Tag: media

Velocity News

The Pets of Velocity Agency

You’ve met all the humans of Velocity, but now it’s time to meet the Veloci-dogs! In honor of National Dog Day, we thought we’d introduce you to our favorite furballs!

 

Layla Sutton, Social Media Manager

“This is Brother! I named him this because I have a younger brother who lives in VA that I am really close to and when I moved to New Orleans it was hard to not live in the same area as him. I got him in January when he was 6 weeks old so that I would have a walking partner and someone to explore the city with and he has become my best friend. Brother loves food more than I do which says a LOT. His favorite things to do is steal cotton balls from the bathroom, go to the dog park to play with other dogs and he’s actually a really good cuddler. His favorite toy is his giant tennis ball. ”

Beau Runnels, Editor

“I never had a dog, but my dad did raise a wolf. Her name was Feather and she was a sweetheart. She loved children, especially the chewy ones. This is a photo of my dad reading to some school kids, Feather was there to protect him in case one of the little thugs tried to knife him. Feather had a scar on her nose from when she found out porcupines were indeed not made from pork. She called them Needle-Rats from then on… Feather also talked, but cursed a lot. RIP Feather 1995-2011”

 

Linda Nickerson, Office Manager
“This is my dog Abby.  She is 5 years old and was a rescue from the 9th ward in New Orleans.  She has two cat brothers (Coal and Stanley) to protect her!!”

 

Josh Spencer, SEO Manager
“All I have to contribute is my family’s Mini Australian Shepard. His name is Percy, and he cries so incessantly when he has to ride in the car that we have to feed him little doggie valiums to calm him down.”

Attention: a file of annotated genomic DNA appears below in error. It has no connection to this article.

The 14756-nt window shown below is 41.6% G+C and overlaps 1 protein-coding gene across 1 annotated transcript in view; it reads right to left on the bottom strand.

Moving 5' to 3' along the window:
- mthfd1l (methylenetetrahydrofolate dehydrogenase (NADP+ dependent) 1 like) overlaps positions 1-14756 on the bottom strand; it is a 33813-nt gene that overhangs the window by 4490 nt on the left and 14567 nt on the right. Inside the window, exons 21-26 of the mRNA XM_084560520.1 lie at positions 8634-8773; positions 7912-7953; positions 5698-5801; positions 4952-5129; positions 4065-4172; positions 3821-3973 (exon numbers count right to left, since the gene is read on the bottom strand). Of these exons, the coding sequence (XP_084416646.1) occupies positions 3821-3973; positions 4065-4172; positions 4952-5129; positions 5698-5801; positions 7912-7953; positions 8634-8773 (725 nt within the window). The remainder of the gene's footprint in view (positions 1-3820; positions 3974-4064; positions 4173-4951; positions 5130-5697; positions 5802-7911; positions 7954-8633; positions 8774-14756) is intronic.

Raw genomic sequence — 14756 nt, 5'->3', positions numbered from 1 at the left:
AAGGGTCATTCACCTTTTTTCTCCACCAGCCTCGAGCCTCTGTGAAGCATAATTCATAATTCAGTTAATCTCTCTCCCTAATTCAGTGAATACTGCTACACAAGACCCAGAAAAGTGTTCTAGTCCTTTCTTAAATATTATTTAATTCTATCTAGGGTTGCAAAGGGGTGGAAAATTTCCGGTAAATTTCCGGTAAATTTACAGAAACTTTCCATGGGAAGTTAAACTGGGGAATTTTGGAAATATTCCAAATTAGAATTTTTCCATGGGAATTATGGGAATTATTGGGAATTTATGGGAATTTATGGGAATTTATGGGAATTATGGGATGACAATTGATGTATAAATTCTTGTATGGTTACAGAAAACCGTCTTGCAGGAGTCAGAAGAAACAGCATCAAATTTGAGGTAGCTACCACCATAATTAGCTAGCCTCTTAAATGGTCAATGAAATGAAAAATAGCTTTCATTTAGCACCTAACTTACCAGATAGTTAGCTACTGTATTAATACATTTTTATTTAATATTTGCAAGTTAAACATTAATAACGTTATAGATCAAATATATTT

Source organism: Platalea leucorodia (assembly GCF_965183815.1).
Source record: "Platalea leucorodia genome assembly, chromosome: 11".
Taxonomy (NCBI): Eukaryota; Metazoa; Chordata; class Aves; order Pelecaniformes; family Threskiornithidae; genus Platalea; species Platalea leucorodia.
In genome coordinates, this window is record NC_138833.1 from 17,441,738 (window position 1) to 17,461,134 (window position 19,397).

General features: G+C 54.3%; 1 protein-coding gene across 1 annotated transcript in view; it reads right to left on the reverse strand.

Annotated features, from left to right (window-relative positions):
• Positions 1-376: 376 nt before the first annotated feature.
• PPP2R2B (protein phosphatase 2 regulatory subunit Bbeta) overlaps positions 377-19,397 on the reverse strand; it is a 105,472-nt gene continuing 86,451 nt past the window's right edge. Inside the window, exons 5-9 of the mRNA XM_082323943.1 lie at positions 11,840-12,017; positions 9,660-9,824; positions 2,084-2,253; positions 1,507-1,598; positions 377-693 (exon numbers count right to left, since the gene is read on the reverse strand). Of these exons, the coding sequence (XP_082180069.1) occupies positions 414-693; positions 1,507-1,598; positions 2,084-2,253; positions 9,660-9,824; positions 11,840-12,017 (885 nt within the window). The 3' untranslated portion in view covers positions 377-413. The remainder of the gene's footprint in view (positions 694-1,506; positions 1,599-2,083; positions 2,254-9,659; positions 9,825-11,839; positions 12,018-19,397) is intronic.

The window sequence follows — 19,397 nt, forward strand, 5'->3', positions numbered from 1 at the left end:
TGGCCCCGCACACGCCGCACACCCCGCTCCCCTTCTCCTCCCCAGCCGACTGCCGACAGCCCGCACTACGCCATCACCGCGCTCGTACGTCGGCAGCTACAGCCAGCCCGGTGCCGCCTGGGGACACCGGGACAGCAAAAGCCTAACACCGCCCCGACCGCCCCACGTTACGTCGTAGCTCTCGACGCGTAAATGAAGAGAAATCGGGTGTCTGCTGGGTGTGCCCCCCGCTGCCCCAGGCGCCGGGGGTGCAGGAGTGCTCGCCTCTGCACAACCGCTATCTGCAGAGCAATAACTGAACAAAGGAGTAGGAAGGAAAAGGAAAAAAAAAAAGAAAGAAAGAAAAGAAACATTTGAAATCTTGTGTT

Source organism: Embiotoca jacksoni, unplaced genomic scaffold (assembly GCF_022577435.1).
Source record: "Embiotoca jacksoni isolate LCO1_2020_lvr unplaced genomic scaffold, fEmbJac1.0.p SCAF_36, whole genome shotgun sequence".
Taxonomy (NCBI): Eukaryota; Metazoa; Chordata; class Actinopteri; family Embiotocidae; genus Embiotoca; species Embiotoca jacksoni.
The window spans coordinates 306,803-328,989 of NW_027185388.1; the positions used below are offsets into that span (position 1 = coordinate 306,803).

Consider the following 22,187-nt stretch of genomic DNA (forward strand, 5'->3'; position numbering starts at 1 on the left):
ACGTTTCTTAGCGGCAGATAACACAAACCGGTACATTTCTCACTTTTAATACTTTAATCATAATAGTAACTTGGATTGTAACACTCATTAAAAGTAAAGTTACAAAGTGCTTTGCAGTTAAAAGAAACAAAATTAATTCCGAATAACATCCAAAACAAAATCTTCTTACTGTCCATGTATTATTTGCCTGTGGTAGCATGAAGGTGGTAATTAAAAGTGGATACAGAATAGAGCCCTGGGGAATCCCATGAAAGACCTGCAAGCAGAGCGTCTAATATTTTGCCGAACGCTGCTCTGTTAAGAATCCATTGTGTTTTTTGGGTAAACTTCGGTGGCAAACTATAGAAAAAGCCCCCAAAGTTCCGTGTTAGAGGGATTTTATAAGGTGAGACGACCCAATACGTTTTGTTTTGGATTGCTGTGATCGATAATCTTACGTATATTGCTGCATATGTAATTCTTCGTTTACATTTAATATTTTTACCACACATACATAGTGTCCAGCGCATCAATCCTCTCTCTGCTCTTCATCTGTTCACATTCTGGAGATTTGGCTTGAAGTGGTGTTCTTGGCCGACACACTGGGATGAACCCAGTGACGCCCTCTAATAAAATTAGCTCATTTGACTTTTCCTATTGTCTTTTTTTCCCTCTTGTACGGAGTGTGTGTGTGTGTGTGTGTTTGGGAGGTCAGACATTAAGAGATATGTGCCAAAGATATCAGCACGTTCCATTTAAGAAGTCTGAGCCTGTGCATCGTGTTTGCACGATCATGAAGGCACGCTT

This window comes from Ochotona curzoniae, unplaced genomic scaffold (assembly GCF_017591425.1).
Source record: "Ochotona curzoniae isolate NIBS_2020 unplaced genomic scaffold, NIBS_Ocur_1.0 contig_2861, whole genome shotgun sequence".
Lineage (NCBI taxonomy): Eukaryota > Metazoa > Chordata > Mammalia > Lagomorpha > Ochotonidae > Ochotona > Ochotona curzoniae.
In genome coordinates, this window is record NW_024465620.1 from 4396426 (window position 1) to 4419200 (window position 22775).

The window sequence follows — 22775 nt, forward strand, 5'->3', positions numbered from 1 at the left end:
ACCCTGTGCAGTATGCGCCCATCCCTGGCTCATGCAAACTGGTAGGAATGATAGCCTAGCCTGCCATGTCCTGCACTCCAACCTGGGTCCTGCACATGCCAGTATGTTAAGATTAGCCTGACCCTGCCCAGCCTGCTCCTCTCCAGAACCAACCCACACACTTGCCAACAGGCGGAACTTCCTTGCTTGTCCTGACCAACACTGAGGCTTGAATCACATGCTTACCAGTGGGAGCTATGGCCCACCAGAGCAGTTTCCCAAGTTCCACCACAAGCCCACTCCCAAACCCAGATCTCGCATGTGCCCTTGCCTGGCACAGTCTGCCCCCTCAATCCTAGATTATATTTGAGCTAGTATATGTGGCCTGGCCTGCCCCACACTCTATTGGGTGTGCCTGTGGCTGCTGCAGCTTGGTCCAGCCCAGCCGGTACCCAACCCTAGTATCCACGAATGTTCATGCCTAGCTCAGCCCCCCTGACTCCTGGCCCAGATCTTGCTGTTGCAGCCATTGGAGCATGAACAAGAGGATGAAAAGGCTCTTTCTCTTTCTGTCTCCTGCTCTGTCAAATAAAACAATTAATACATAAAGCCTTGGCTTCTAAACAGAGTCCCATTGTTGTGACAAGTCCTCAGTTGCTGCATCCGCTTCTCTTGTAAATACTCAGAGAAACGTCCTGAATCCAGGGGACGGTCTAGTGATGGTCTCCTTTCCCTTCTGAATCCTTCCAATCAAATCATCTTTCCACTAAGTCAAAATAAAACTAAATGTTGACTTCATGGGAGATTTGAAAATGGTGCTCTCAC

Alex Dufresne, Jr. Editor
“This is my sister’s boxer, Balboa Seabiscuit, but we call him Bo for short. His hobbies include staring at interesting things off camera and relaxing on his private Yacht. He is also the reason I refer to Beau Runnells as “Human Beau” when talking to my family. I know I could just say “Dog Bo” instead, but that would be silly. “

 

Alison Pitre, Account Manager
“Meet Chuy, we rescued her from the streets of New Orleans about 4 years ago and she has had my heart from the first day I saw her. She is the sweetest little Chihuahua in the world! On a fat day, she is 5 lbs. She howls like a wolf and spins like a ballerina when excited. Meet Gidget, she is half Chihuahua and half Corgi. We adopted her from the SPCA 3 years ago. Don’t let her teddy bear good looks fool you…she will tear your face off. Meet Tchoupitoulas, we adopted her from the SPCA about 5 years ago. She is a pit bull mix. Tchoup likes to spend her days laying on the sofa watching Steve Harvey. She also likes to go for short walks on the levee. She loves playing with Chuy.  She is afraid of cats.”

 

Emily Kranz, Media Assistant
“This is Dexter. He’s a 2 1/2-year-old Shih Tzu. His hobbies include indulging on treats, chasing frisbees that are bigger than he his, and pretending he’s from Endor by rocking his Ewok costume.”

 

Danielle Doty, Social Media Manager
“Spooky and Savage were the only two in their litter. They are long haired dachshunds who are inseparable and love to get into trouble. I originally planned only to adopt one, but then I came home with two puppies. Oops! Spooky is full of energy and always up for an adventure, whereas Savage is patient and gentle (except with lizards).”

 

Chase Treadway, Web Developer
“This is Delta, AKA ‘Hot mess’. AKA ‘That’s not your food.’ AKA ‘no ma’am.’ AKA ‘I’m sorry, my child is a con artist, and I’m not responsible for those genes'”
Social Media

MySpace’s Decline into Facebook’s Uprising

Move over Tom! Oh, hi, Mark!

Long before you were on Facebook, there was a site that many of us had a space on that was just for us. It was appropriately named MySpace, and everyone quickly jumped on board to have one. In the spring of 2008, MySpace was the top social media site in the world. In April of that same year, Facebook grabbed the lead and never looked back. Over the next three years, Myspace would lose over forty million unique visitors per month, lose both of its co-founders, and lay off most of their staff.